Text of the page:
Following a House vote two weeks ago that momentarily derailed fast track authority for the controversial Trans-Pacific Partnership, a new vote on June 18 sends the trade deal back to the Senate, which is expected to vote Tuesday.
For fair trade advocates fearful of another disastrous deal that could cripple American jobs while rewarding the 1 percent, the need for action against the TPP has never been more urgent, said IBEW International President Lonnie R. Stephenson.
“This fight is not over, and we need every good trade union member to call their senators and say 'no' to bad trade deals,” Stephenson said. “When big corporations write our rules, workers lose. When major trade deals are negotiated behind closed doors, democracy loses. If ever there was a time to reach out to your lawmakers and urge them to stand with working families, it’s now.”
When the House voted June 12 on the TPP, it was tied to funding a popular program called Trade Adjustment Assistance – which provides government assistance to retrain American workers who lost their jobs as a result of so-called free trade deals.
But there was a hitch. Supporters, mostly Republicans, proposed to fund the TAA with $700 million cuts in Medicare. Most Democratic lawmakers, who have long been the standard bearers of the TAA, balked at the move. The House rejected the deal, with 54 Republicans opposing fast track and 28 Democrats supporting it.
On June 18, TPP supporters uncoupled the TAA from the trade deal, voting 218-210 to pass fast track authority as a standalone bill – a move derided by many Democrats as a GOP maneuver to move the deal along.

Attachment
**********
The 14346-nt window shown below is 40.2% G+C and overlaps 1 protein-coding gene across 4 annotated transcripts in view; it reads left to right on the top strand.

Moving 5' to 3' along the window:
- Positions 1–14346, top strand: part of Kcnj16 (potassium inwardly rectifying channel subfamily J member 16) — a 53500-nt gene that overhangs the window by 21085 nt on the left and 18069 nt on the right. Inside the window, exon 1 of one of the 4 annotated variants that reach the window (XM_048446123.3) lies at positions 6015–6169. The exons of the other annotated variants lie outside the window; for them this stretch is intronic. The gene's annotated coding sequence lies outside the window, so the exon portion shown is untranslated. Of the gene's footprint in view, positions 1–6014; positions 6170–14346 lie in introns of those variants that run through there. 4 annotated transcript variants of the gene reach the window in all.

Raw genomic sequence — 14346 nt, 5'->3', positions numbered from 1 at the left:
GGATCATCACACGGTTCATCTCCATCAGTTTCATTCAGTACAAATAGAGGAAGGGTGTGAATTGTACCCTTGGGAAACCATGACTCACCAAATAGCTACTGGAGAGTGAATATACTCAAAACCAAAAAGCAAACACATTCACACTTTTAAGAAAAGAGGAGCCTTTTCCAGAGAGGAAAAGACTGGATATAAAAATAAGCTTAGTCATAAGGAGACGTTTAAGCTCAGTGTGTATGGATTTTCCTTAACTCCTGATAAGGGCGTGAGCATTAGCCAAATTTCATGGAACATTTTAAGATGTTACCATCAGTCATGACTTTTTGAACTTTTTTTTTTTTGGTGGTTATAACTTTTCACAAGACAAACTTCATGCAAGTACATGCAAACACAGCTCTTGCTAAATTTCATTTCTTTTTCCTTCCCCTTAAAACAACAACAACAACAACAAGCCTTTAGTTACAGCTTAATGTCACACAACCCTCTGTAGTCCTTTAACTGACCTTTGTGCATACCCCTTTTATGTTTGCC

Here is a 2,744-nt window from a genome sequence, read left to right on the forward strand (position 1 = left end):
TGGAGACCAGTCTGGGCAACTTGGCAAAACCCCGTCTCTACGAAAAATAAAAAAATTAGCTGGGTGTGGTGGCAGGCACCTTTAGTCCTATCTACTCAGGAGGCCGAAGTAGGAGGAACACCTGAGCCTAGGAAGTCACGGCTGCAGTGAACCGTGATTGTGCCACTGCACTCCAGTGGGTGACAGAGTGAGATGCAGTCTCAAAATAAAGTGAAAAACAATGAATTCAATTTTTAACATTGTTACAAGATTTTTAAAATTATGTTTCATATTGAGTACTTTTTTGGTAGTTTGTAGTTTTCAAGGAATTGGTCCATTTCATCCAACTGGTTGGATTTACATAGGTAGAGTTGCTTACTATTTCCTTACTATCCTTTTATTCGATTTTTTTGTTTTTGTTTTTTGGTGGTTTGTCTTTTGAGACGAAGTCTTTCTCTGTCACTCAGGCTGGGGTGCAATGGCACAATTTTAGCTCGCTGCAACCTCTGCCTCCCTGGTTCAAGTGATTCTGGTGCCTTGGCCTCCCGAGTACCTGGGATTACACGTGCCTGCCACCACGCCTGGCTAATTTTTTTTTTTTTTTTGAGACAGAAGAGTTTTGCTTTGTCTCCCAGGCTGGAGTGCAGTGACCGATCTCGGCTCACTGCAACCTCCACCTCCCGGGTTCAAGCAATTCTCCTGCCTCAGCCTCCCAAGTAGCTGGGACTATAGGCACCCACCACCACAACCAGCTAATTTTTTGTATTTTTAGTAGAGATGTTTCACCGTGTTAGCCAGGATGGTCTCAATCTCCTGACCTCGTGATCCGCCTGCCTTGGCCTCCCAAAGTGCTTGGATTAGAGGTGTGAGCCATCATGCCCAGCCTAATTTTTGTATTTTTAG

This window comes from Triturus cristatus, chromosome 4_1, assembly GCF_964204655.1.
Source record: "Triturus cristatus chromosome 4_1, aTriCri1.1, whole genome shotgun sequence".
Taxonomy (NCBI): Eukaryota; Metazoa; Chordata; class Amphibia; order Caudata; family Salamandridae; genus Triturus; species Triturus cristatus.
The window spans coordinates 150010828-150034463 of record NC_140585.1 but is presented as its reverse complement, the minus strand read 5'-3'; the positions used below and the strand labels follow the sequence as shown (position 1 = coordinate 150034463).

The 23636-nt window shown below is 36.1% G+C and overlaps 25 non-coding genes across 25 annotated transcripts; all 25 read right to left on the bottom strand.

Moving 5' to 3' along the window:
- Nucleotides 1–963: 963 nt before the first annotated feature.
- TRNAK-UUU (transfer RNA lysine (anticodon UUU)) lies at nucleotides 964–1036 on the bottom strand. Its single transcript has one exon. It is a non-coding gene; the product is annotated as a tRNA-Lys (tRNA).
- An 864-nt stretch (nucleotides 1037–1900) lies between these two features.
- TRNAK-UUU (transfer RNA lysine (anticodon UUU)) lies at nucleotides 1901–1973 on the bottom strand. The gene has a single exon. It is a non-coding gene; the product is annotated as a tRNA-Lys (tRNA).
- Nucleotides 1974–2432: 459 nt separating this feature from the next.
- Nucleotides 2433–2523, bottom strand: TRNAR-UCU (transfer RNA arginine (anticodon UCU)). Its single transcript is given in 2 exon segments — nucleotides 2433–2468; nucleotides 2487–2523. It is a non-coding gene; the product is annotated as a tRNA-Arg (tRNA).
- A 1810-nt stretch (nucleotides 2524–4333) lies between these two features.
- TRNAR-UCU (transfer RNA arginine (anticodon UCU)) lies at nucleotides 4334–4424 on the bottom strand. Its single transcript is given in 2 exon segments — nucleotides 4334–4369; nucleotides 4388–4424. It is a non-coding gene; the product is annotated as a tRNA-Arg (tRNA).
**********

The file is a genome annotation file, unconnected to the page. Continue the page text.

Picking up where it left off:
“Instead of cooperation, they’ve opted to use procedural tricks to pass [fast track],” said Rep. Bill Pascrell (D-N.J.), who voted against the measure.
The same 28 Democrats who voted for fast track on June 12 voted for it again on June 18. President Obama, who previously said that he wouldn’t sign a trade deal that lacked worker protections, has reversed course.
The expected Tuesday vote would be for cloture on the measure, which – if passed – would allow for 30 hours of debate and likely vote on final passage on Wednesday.
The TPP would govern trade between the United States and 12 other Pacific-rim nations: Japan, Australia, Brunei, Canada, Chile, Malaysia, Peru, Singapore, Mexico, New Zealand and Vietnam. Supporters, including the U.S. Chamber of Commerce, the Business Roundtable and President Obama, say the TPP will expand trade with some of the world's most vibrant economies, representing close to 40 percent of world GDP.
But fast track, which was also authorized before NAFTA, would establish a process that allows no amendments and limited debate on the TPP when it is brought before Congress.
Legislators, unions, environmental and other citizens groups have been excluded from the talks, while hundreds of corporate lobbyists have been inside the discussions from the beginning. Details about the TPP have only come from drafts leaked by the website WikiLeaks.
Call your senator and say “no” to fast track: 1-855-712-8441.